Search results for 'Ericka Engelstad' (try it on Scholar)

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  1. Ericka Engelstad & Siri Gerrard (eds.) (2005). Challenging Situatedness: Gender, Culture and the Production of Knowledge. Eburon.score: 240.0
    Challenging Situatedness contends that the production of knowledge is just that—a production, and one fraught with intrinsic and often unconscious biases. In fact, to assume that scientific research is inherently objective, neutral, and therefore genderless can, quite literally, be harmful to one's health. The contributors to this volume instead argue for a situated knowledge, a research model that acknowledges different cultural realities and actively articulates context-rich ways of knowing. Drawing on international research studies—from Cameroon, Ghana, India, and Sweden, among others— (...)
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  2. P. Beilharz (2001). Stephen Turner (Ed.), The Cambridge Companion to Weber, Frederik Engelstad and Ragnvald Kalleberg (Eds), Social Time and Social Change-Perspectives on Sociology and History. Thesis Eleven 66:131-133.score: 15.0
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  3. Ericka Tucker (2013). Community Radio in Political Theory and Development Practice. Journal of Development and Communication Studies 2 (2-3):392 - 420.score: 3.0
    While to political theorists in the United States ‘community radio’ may seem a quaint holdover of the democratization movements of the 1960s, community radio has been an important tool in development contexts for decades. In this paper I investigate how community radio is conceptualized within and outside of the development frame, as a solution to development problems, as part of development projects communication strategy, and as a tool for increasing democratic political participation in development projects. I want to show that (...)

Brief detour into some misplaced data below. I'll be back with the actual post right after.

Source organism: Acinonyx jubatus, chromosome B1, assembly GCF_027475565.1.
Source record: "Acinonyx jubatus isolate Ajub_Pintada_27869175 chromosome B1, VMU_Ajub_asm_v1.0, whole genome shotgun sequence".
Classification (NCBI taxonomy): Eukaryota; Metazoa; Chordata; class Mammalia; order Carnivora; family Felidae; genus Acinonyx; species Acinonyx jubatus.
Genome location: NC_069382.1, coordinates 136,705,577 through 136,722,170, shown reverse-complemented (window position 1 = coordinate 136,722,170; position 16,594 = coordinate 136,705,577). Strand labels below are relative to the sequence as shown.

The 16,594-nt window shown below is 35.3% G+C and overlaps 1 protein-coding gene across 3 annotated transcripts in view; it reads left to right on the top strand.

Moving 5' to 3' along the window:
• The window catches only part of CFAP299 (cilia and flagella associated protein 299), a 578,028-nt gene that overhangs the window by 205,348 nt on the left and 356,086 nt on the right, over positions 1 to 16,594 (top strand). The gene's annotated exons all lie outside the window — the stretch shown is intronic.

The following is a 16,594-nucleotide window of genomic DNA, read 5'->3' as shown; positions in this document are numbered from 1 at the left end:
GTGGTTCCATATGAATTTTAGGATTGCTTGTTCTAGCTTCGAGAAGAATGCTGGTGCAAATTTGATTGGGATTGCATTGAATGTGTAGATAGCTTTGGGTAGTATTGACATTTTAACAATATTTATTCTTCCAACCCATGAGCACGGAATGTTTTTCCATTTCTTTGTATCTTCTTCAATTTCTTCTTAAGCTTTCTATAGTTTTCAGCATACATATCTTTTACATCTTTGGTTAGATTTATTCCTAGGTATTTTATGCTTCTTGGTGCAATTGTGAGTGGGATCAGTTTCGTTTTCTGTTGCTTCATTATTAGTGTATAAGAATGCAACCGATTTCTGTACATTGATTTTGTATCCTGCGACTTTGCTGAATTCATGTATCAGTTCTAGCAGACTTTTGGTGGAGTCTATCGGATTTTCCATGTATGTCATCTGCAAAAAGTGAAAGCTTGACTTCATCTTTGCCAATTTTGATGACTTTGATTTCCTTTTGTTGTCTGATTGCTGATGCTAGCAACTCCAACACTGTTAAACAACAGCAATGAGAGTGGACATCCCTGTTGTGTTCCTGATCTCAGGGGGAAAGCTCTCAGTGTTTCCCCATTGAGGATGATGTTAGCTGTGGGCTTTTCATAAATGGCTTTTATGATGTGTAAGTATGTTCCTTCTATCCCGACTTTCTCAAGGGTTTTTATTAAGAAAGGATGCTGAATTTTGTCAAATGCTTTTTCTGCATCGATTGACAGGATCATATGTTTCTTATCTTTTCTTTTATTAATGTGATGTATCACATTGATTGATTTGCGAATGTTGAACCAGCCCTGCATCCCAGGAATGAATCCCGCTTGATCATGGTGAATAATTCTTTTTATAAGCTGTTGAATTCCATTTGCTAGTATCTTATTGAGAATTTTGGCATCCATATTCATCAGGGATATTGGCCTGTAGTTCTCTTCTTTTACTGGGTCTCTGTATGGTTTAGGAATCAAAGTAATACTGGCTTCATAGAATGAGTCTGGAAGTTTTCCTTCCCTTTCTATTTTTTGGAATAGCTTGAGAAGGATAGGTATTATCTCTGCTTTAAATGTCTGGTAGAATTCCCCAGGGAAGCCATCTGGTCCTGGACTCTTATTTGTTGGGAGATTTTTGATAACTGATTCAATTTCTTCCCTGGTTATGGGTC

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  4. Ericka Tucker (2013). Spinoza’s Hobbesian Naturalism and Its Promise for a Feminist Theory of Power. Revista Conatus - Filosofia de Spinoza 7 (13):11-23.score: 3.0
    This paper examines recent feminist work on Spinoza and identifies the elements of Spinoza’s philosophy that have been seen as promising for feminist naturalism. I argue that the elements of Spinoza’s work that feminist theorists have found so promising are precisely those concepts he derives from Hobbes. I argue that the misunderstanding of Hobbes as architect of the egoist model of human nature has effaced his contribution to Spinoza’s more praised conception of the human individual. Despite misconceptions, I argue that (...)
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  5. Ericka Tucker (2014). Feminist Political Theory. In Gibbons Michael (ed.), The Encyclopedia of Political Thought. New York: Wiley Blackwell. Blackwell.score: 3.0
  6. Ericka Tucker (2013). Affective Disorders of the State. Journal of East-West Thought 3 (2):97-120.score: 3.0
    The problems of contemporary states are in large part “affective disorders”; they are failures of states to properly understand and coordinate the emotions of the individuals within and in some instances outside the state. By excluding, imprisoning, and marginalizing members of their societies, states create internal enemies who ultimately enervate their own power and the possibility of peace and freedom within the state. Spinoza’s political theory, based on the notion that the best forms of state are those that coordinate the (...)
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  7. Ericka Tucker (2012). Developing Normative Consensus: How the ‘International Scene’ Reshapes the Debate Over the Internal and External Criticism of Harmful Social Practices. Journal of East-West Thought 2 (1):107-121.score: 3.0